• RNase Zap (Ambion)


  • RNase/DNase-free 1.5-ml Eppendorf tubes (VWR)
  • RNase/DNase-free 14-ml polystyrene tubes (VWR)
  • Filter units (0.2 μm; Nalgene)
  • Acrodisc syringe filters (0.2 μm; VWR)
  • Syringes (5 or 10 ml; Fisher)
  • Thermomixer (Eppendorf) and water bath (VWR)
  • Refrigerating (4 °C) centrifuges for 1.5-ml tubes (e.g., Eppendorf centrifuge) and 14-ml tubes (e.g., Sorvall centrifuge, SA 600 rotor)
  • Vertical gel electrophoresis apparatus (adjustable) without special cooling systems; gel plate sets [90 cm (L) or 45 cm (L) × 29 cm (W); 25 cm (L) × 16 cm (W)], combs (0.4 mm × 25 cm with 7 or 31 wells or 1.2 mm × 12 cm with 4–8 wells) and spacers (0.4 mm or 1.2 mm). I used custom-made gel chambers, plates, combs and metal plates, but most commercially available systems (e.g., C.B.S. Scientific) are also suitable
  • High-voltage power supply (Thermo EC) for PAGE and low-voltage power supplies (Thermo EC) for agarose gels
  • UV lamp (254 nm; Fisher) and fluor-coated thin layer chromatography plate for detecting RNA transcripts in gel matrix
  • Gel documentation system to visualize agarose gels and PAGE (cold RNA transcripts)
  • UV spectrophotometer (Agilent Technologies) and quartz cuvettes for determining RNA or DNA concentration
  • Instant Imager (GE Healthcare; formerly Packard); alternatively X-ray film and related equipment
  • Storm Phosphorimager and adequate screens (Molecular Dynamics)
  • ImageQuant Software (Molecular Dynamics)
  • Semi-automated footprinting analysis (SAFA) software


10× Transcription buffer (for wt T7 RNA polymerase) 400 mM Tris–HCl pH 7.5, 260 mM MgCl2,30 mM spermidine. ▲ CRITICAL Store at −20 °C for up to 6 months.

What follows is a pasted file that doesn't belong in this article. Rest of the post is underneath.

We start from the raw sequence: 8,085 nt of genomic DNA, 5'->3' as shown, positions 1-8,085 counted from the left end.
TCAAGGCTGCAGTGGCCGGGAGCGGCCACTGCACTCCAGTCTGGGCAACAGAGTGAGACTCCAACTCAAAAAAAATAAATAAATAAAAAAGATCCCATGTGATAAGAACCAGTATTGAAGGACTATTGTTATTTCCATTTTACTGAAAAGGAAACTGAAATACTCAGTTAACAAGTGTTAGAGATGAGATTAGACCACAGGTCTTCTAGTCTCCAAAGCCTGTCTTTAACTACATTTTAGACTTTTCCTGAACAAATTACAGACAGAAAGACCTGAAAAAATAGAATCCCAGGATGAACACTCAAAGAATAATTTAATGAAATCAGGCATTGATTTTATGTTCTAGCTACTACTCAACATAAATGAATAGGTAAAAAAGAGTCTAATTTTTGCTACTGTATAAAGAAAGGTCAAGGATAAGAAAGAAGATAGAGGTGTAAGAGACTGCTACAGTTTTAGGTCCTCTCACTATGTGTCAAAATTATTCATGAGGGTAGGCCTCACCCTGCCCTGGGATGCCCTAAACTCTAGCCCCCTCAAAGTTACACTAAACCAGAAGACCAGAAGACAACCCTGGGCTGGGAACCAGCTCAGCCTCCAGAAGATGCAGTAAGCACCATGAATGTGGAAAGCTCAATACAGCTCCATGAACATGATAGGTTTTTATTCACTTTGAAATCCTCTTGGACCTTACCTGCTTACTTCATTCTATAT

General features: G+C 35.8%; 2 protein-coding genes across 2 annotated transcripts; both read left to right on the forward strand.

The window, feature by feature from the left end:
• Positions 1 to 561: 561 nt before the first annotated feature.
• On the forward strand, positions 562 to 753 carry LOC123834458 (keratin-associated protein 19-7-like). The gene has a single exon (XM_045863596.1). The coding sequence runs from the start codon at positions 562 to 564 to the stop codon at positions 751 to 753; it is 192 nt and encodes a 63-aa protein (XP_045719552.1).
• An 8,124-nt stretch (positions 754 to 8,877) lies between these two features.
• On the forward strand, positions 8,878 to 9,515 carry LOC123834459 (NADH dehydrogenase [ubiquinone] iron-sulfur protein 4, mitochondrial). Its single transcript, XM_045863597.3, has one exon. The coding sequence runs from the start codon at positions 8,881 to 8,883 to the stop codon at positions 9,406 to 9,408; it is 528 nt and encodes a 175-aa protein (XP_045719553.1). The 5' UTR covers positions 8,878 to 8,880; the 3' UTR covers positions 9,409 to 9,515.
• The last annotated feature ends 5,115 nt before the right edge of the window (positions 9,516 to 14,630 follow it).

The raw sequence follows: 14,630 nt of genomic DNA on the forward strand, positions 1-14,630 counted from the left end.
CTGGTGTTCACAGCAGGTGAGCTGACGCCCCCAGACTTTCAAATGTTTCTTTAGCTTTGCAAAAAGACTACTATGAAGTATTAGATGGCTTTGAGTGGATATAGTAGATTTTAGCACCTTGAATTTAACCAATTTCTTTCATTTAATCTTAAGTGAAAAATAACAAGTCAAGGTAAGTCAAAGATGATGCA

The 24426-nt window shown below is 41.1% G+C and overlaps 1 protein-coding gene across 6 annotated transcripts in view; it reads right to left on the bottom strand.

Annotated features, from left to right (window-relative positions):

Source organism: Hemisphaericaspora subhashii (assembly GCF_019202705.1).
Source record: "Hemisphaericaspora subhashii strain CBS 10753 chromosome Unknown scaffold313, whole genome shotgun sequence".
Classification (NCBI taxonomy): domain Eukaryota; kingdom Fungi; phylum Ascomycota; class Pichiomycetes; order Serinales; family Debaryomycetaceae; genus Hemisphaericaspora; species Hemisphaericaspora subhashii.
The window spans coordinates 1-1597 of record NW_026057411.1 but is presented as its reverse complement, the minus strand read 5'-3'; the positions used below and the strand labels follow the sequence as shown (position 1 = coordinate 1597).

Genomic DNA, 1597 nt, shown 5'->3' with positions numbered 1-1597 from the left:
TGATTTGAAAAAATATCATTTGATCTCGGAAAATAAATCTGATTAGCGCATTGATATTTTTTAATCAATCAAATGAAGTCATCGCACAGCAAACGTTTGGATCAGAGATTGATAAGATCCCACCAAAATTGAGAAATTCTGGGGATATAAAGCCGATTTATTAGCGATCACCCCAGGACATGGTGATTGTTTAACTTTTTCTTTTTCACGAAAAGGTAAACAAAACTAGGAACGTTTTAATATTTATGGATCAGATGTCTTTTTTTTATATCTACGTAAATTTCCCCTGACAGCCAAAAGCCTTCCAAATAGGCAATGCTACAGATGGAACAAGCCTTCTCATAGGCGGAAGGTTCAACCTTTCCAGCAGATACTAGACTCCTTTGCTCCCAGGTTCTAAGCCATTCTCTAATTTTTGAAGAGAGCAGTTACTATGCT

Elution buffer 40 mM MOPS pH 6.0, 10 mM EDTA. ▲ CRITICAL Store at 4 °C in the dark for up to 6 months.

ME 10 mM MOPS pH 6.0, 1 mM EDTA. ▲ CRITICAL Store at room temperature (24 °C) in the dark for up to 12 months.

TE 10 mM Tris–HCl pH 8.0, 1 mM EDTA. ▲ CRITICAL Store at room temperature for up to 12 months.

10× Annealing buffer 140 mM Tris–HCl pH 7.5, 400 mM NaCl, 2 mM EDTA. ▲ CRITICAL Store at −20 °C for up to 6 months.

20× Mg2+/DTT solution 140 mM MgCl2, 20 mM DTT. ▲ CRITICAL Store at −20 °C for up to 6 months.

10× TBE (for denaturing polyacrylamide gels and agarose gels) 0.89 M Tris base, 0.89 M boric acid, 20 mM EDTA. ▲ CRITICAL Store at room temperature for up to 12 months.

20× Running buffer without Mg2+ (for native polyacrylamide gels) 2 mM EDTA, 1.32 M HEPES, 680 mM Tris base. ▲ CRITICAL Store at 4 °C for up to 12 months.

1× Running buffer with Mg2+ (for native polyacrylamide gels) 4 mM MgCl2 in 1× running buffer (prepare before use).

1× Loading buffer (for denaturing polyacrylamide gels) 7 M Urea, 0.25% (wt/vol) BB, 0.25% (wt/vol) XC in 1× TBE. ▲ CRITICAL Store at room temperature for up to 12 months.